Undoubtedly, the human body changes as individuals get older. As such, the nutritional needs of seniors are very different from those of children, teens and middle-aged individuals. These changes can greatly impact how the body processes food. This, in turn, affects the appetite and influences dietary needs.
Aging also causes changes in the digestive system. For example, lower amounts of the fluid needed to process food is produced as individuals age. This makes it more difficult for the body to absorb vitamins B6, vitamin B12, folic acid and other important nutrients.
As people get older, a healthy diet can boost energy levels, improve mental health and strengthen resistance against certain illnesses. Thankfully, eating healthily does not have to be rigid and self-sacrificing. Eating well should involve fresh, wholesome and tasty ingredients.
Health Benefits of Improving Your Diet
Get Stronger and Live longer
Healthy eating has a tremendous amount of benefits for seniors. It fights against dangerous toxins, helps to maintain a healthy weight and boosts immunity. Furthermore, eating wholesome foods lowers the risk of heart disease, cancer, type-2 diabetes, high blood pressure, bone loss and stroke.
Improve Your Mood and Appearance
Eating wholesome meals will improve your physical appearance and boost your energy. This typically results in your self-esteem and mood being boosted. It is all interconnected; when you look and feel good on the outside, you usually feel happier on the inside.
Heightened Mental Aptitude
Individuals who regularly consume foods like fish, leafy green vegetables, fruits and nuts can improve their focus and lower their risk of becoming afflicted with Alzheimer’s disease. Additionally, green teas rich in antioxidant can also boost mental alertness and improve memory as you get older.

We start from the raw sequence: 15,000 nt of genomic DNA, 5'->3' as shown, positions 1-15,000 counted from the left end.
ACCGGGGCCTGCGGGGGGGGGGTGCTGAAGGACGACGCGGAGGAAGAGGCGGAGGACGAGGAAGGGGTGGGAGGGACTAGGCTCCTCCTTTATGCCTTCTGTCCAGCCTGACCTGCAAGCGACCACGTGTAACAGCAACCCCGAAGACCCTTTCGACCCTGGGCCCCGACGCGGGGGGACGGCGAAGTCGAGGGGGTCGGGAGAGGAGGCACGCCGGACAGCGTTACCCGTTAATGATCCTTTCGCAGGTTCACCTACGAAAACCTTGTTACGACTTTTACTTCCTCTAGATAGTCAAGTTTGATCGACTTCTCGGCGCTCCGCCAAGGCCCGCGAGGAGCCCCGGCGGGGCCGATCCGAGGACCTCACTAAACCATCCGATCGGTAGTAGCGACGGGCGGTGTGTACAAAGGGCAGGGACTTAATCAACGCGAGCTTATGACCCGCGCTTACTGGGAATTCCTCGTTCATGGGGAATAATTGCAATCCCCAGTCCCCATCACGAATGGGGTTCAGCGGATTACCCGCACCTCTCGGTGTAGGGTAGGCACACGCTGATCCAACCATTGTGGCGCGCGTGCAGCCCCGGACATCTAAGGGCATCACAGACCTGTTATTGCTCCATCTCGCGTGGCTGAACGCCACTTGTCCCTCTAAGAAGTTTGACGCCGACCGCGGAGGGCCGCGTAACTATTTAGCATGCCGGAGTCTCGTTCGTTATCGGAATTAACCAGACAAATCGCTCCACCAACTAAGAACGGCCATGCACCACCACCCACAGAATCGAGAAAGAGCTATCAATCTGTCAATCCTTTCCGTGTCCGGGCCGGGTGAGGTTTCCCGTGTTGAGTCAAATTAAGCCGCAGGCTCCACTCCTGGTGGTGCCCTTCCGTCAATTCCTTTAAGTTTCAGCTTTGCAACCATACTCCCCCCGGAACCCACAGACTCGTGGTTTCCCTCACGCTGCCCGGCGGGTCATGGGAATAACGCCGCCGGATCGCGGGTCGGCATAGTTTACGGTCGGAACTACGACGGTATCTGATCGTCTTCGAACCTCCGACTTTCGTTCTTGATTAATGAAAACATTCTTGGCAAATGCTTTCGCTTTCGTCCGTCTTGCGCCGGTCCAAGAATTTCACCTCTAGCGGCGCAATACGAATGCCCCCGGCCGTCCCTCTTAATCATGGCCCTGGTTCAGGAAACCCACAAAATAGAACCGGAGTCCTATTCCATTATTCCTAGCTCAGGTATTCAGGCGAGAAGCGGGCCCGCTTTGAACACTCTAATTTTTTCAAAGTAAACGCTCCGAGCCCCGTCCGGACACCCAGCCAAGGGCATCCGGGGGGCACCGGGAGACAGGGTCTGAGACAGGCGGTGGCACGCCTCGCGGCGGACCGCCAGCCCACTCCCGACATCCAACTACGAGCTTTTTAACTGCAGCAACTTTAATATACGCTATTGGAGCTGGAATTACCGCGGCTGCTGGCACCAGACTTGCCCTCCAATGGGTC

A Healthy Diet for Seniors
The key to maintaining a healthy diet is focusing on eating wholesome, minimally processed foods that strengthen your body during the aging process. Go for foods that are as close as possible to their natural form. The human body responds differently to certain foods, based on health factors like genetics. Therefore, it is important to find the healthy diet that works optimally for you. A doctor and a nutritionist can help.
Foods and Seniors Should Eat
Go for dark, leafy greens rich in antioxidant like such as broccoli, kale, and spinach. Be sure to add carrots, squash and other colorful vegetables to mix. Try eating or drinking 2-3 cups each day.
Berries and melons are remarkable choices of fruits for seniors. Try to get in 2 to 3 servings per day.
You do not have to eliminate carbohydrates, you just need to make smart choices. For more nutrients and fiber, choose whole grains.
Relatively healthy adults over 50 who are not prone to diabetes or kidney disease require approximately 1 to 1.5 grams for each 2.2 pounds of bodyweight.
Fat is tremendously dense in calories; therefore, it takes just a little to make you feel fuller for longer. Consuming small amounts of healthy fats can help in maintaining a healthy weight.
As you get older, it becomes even more important to maintain bone health. An adequate intake of calcium will help to prevent bone fractures and osteoporosis. Seniors require 1200 milligrams of calcium per day. Foods rich in calcium include cheese, milk and yogurt. Almonds, tofu, broccoli and kale are some of the non-dairy sources.
Vitamins and Minerals
After 50, less gastric acid is produced in the stomach. This makes absorption of vitamin B-12 difficult, which is not ideal as this vitamin helps to keep the nerves and blood healthy. The recommended daily intake of vitamin B12 can be consumed in supplements or fortified foods.
Aging causes the skin to be less effective at synthesizing vitamin D. As such, you should talk to your doctor about supplementing your diet with a multivitamin or fortified foods. This is especially essential for obese individuals and those who have limited exposure to the sun.
In addition to eating well, drinking water is extremely important. This is especially true during the senior years because as individuals get older, some become quite prone to dehydration. This is because seniors have a less acute sense of thirst. Additionally, sipping water regularly can help to prevent constipation, urinary tract infection, and confusion.